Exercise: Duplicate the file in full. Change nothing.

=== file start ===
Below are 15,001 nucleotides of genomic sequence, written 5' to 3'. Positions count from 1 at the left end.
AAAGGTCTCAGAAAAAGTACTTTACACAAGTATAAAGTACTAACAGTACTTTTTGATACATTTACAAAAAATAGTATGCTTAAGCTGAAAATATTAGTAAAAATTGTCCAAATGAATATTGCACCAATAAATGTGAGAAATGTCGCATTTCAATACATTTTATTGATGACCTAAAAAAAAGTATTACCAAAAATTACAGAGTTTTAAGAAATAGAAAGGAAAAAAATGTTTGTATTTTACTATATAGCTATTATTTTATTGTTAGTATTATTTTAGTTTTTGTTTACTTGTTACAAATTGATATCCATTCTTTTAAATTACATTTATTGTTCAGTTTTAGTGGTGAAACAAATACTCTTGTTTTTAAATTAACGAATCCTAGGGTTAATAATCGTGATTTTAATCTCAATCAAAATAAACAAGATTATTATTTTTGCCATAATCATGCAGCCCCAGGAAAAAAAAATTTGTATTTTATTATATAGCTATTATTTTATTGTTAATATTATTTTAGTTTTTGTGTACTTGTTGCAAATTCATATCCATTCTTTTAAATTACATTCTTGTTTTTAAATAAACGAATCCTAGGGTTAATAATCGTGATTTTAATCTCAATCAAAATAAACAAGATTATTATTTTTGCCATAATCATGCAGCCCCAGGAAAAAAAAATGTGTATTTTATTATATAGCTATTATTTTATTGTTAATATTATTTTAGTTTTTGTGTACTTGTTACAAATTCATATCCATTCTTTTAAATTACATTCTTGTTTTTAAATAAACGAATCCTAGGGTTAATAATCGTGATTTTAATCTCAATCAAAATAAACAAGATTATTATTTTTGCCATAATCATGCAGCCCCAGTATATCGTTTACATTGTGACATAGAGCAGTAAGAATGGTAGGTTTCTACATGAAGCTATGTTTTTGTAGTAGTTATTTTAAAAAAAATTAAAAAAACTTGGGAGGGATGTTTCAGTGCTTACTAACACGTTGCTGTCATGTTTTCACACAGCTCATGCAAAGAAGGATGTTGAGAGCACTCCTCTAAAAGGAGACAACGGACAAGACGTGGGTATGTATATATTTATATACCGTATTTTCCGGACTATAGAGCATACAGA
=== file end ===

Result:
Below are 15,001 nucleotides of genomic sequence, written 5' to 3'. Positions count from 1 at the left end.
AAAGGTCTCAGAAAAAGTACTTTACACAAGTATAAAGTACTAACAGTACTTTTTGATACATTTACAAAAAATAGTATGCTTAAGCTGAAAATATTAGTAAAAATTGTCCAAATGAATATTGCACCAATAAATGTGAGAAATGTCGCATTTCAATACATTTTATTGATGACCTAAAAAAAAGTATTACCAAAAATTACAGAGTTTTAAGAAATAGAAAGGAAAAAAATGTTTGTATTTTACTATATAGCTATTATTTTATTGTTAGTATTATTTTAGTTTTTGTTTACTTGTTACAAATTGATATCCATTCTTTTAAATTACATTTATTGTTCAGTTTTAGTGGTGAAACAAATACTCTTGTTTTTAAATTAACGAATCCTAGGGTTAATAATCGTGATTTTAATCTCAATCAAAATAAACAAGATTATTATTTTTGCCATAATCATGCAGCCCCAGGAAAAAAAAATTTGTATTTTATTATATAGCTATTATTTTATTGTTAATATTATTTTAGTTTTTGTGTACTTGTTGCAAATTCATATCCATTCTTTTAAATTACATTCTTGTTTTTAAATAAACGAATCCTAGGGTTAATAATCGTGATTTTAATCTCAATCAAAATAAACAAGATTATTATTTTTGCCATAATCATGCAGCCCCAGGAAAAAAAAATGTGTATTTTATTATATAGCTATTATTTTATTGTTAATATTATTTTAGTTTTTGTGTACTTGTTACAAATTCATATCCATTCTTTTAAATTACATTCTTGTTTTTAAATAAACGAATCCTAGGGTTAATAATCGTGATTTTAATCTCAATCAAAATAAACAAGATTATTATTTTTGCCATAATCATGCAGCCCCAGTATATCGTTTACATTGTGACATAGAGCAGTAAGAATGGTAGGTTTCTACATGAAGCTATGTTTTTGTAGTAGTTATTTTAAAAAAAATTAAAAAAACTTGGGAGGGATGTTTCAGTGCTTACTAACACGTTGCTGTCATGTTTTCACACAGCTCATGCAAAGAAGGATGTTGAGAGCACTCCTCTAAAAGGAGACAACGGACAAGACGTGGGTATGTATATATTTATATACCGTATTTTCCGGACTATAGAGCATACAGA